A tire store in Portland, Oregon near the intersection of 4th and Oak streets about 1917. Tires are on sale for $11.50 each. This sounds cheap to us today, but it was anything but cheap. The average guy probably made $3 per day. A set of tires could cost as much as two weeks wages! You should also know that the average tire might only last 5000 miles back then, if you were lucky.
The Model T Runabout could be converted to a tractor with these geared bull wheels. Reversing the process might take only a few hours.
On the other hand this snow plow looks like it is pretty much non – reversible.
A few changes came for the 1918 model year. The 1918 Model year began August 1, 1917. The earliest serial number produced for 1918 was 2,113,502. The model year ended July 31, 1918 with serial number 2,756,251 being the last 1918 Ford produced. One major change with the 1918 model year was the introduction of the new TT Truck chassis. Two had been built as an experiment in 1917. The new 1918 TT truck was quite a success with over 41,000 sold at $600 each. Also new for 1918 was a combination horn button / headlight switch mounted to the steering column. This eliminated the separate headlight switch mounted to the dash board as it had been used from 1915 through the end of 1917 model year. Other noticeable changes included the splash aprons which were now made smooth from front to rear, eliminating the “kick” seen near the rear to clear the parking brake rods, and the elimination of one keyway from the steering wheel center and the steering gear box shaft. A new 7 leaf front spring was introduced about the middle of 1918 model year, replacing the 6 leaf spring in all models.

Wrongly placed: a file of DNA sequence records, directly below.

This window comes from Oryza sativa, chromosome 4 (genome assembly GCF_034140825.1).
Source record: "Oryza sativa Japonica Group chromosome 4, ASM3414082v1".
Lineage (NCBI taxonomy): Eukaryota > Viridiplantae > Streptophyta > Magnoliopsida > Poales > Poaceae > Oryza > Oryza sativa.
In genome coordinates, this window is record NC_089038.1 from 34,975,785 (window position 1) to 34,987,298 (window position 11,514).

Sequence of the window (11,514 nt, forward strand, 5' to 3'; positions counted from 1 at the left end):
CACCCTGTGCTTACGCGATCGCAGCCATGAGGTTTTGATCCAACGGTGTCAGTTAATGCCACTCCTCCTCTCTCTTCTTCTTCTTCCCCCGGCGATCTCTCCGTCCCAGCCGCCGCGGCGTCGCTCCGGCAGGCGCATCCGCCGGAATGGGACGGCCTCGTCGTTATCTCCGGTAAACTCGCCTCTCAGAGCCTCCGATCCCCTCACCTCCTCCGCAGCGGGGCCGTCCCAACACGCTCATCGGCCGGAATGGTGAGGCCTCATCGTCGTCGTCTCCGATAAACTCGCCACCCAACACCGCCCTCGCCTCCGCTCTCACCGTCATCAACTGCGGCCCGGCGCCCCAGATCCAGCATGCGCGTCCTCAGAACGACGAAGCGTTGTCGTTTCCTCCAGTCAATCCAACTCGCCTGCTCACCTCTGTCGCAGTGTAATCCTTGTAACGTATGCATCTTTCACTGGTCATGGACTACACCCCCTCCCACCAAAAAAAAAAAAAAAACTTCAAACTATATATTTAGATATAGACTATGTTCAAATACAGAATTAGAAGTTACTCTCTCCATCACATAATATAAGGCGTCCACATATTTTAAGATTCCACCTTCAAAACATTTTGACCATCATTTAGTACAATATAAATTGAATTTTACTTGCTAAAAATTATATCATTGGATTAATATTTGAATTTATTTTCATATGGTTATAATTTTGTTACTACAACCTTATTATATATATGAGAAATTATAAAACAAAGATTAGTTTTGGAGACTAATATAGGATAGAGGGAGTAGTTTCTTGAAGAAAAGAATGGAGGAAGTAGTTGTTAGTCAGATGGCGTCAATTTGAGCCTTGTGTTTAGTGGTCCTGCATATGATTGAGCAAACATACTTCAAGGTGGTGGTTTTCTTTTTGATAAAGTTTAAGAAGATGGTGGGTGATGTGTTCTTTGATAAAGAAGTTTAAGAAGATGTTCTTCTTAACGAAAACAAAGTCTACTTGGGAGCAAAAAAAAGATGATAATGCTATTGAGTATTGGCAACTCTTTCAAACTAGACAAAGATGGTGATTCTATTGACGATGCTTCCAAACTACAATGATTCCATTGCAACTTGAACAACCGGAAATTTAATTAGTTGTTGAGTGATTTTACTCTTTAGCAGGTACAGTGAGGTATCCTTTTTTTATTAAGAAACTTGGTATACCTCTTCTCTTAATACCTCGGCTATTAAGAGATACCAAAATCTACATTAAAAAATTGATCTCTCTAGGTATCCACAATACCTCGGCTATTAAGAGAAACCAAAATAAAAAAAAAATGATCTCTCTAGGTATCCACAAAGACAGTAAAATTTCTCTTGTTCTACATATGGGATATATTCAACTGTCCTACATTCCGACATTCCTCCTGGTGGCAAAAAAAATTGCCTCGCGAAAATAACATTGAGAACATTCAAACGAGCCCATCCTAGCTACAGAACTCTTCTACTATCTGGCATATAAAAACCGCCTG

A car show in 1918 with the newest version of the couplet on display. The 1918 Couplet sold for $505 and it was even more popular than 1917 with over 14,000 sold. The one shown here has a nifty accessory bumper and demountable Firestone wheels.